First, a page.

University of Hawaiʻi campuses across the state achieved record highs in important graduation and retention metrics for the academic year 2020–21, the first full academic year impacted by the COVID-19 pandemic.
In his report to the UH Board of Regents on February 17, President David Lassner shared delta points from each of the 10 campuses that, “give me a lot of hope.”
Highlights from the four-year campuses
UH Mānoa achieved the highest four-year graduation rate in history (39.7%) for full-time first-time students as well as record two-year (30.9%) and four-year (64%) graduation rates for full-time transfer-in students.
UH Hilo achieved its second-highest six-year graduation rate (42.7%) for full-time first-time students. UH Hilo also serves many transfer students and achieved a record three-year (47.5%) and four-year graduation rate (58.1%) for full-time transfer students and its highest ever four-year rate (47.9%) for part-time transfers.
UH West Oʻahu set a new record in its four-year graduation rate (23%) for full-time first-time students. The campus has a very high percentage of incoming transfer students, and retention of incoming full-time transfers from first to second year matched the prior year. UH West Oʻahu had a high six-year graduation rate for full-time transfers (66.5%) and the four-year rate held steady.
Highlights from UH’s seven community colleges
Hawaiʻi CC achieved its highest three-year graduation rates for both full-time (36.3%) and part-time (10.4%) first-time freshmen.
Honolulu CC had its highest first-year retention for both full-time and part-time freshmen and a record four-year graduation rate (37.8%) for full-time students, as well as two-year (22.9%) and three-year (23.6%) graduation rates for part-time students.
Kapiʻolani CC had its highest three-year full-time first-time graduation rate (25.8%) and record five-year rate (20%) for part-time first-time students.
Kauaʻi CC had its highest ever three-year full-time first-time graduation rate (32.4%) and record four-year (19.3%) and five-year (18.5%) rates for part-time first-time students.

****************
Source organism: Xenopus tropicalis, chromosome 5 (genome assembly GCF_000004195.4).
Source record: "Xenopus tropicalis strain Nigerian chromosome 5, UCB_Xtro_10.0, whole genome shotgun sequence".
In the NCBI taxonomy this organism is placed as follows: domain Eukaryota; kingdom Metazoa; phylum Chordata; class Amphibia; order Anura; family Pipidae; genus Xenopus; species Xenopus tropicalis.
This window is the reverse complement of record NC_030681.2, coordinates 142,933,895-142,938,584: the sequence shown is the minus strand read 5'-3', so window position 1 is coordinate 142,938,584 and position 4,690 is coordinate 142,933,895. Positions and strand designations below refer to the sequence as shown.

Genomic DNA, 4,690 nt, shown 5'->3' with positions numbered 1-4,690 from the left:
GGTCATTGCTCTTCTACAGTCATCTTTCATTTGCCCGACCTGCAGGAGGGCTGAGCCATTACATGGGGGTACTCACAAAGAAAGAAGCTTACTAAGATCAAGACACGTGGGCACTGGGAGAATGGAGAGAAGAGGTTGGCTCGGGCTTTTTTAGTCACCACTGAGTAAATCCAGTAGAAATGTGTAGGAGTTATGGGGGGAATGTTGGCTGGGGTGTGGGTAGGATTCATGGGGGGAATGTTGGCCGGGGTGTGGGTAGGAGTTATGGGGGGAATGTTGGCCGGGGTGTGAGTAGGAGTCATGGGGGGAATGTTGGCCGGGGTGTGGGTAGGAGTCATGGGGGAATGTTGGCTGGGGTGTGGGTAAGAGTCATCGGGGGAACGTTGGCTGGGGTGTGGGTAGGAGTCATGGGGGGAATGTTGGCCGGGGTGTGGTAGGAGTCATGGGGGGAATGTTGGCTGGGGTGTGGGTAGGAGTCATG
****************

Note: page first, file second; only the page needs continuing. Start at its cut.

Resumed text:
Leeward CC had record level graduation rates for first-year (2.2%), second-year (13.6%) and third-year (28.7%) full-time first-time students and for many of its part-time and transfer students as well. Leeward CC also set record first-year retention rates with the high school class of 2020 as well for its incoming transfer students.
UH Maui College set record one-year (2.5%) and three-year (29.2%) graduation rates for full-time first-time students as well as four-year and six-year rates for part-time students.
Windward CC achieved its highest one-year (2.5%) and two-year (10.4%) full-time first-time students graduation rates and six-year rate for part-time first-timers.
Lassner said the one-year graduation rates over 2% at Leeward CC, UH Maui College and Windward CC are likely the result of UH’s active Early College programs in those regions. Early College is a partnership between the Hawaiʻi Department of Education and UH that allows high school students to take college classes for credit.
“Not all of these are numbers we can be satisfied with, but the fact that we are setting these records shows we are moving many numbers in the right direction on each of our campuses,” Lassner said. “We have not let COVID defeat us or our students, and we need to keep improving through and past COVID.”
Graduation, retention and success rates and other data for the 10 UH campuses can be found on the Institutional Research, Analysis and Planning Office website.